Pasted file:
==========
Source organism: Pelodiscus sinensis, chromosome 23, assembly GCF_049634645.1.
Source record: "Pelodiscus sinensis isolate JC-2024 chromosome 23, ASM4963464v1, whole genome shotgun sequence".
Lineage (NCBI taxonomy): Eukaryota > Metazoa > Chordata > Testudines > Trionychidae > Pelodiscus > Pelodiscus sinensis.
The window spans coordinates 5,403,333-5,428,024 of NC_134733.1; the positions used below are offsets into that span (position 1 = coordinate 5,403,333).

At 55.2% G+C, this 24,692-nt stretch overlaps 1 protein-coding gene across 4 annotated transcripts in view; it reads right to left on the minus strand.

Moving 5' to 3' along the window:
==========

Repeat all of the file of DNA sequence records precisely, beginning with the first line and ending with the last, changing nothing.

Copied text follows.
Source organism: Pelodiscus sinensis, chromosome 23, assembly GCF_049634645.1.
Source record: "Pelodiscus sinensis isolate JC-2024 chromosome 23, ASM4963464v1, whole genome shotgun sequence".
Lineage (NCBI taxonomy): Eukaryota > Metazoa > Chordata > Testudines > Trionychidae > Pelodiscus > Pelodiscus sinensis.
The window spans coordinates 5,403,333-5,428,024 of NC_134733.1; the positions used below are offsets into that span (position 1 = coordinate 5,403,333).

At 55.2% G+C, this 24,692-nt stretch overlaps 1 protein-coding gene across 4 annotated transcripts in view; it reads right to left on the minus strand.

Moving 5' to 3' along the window: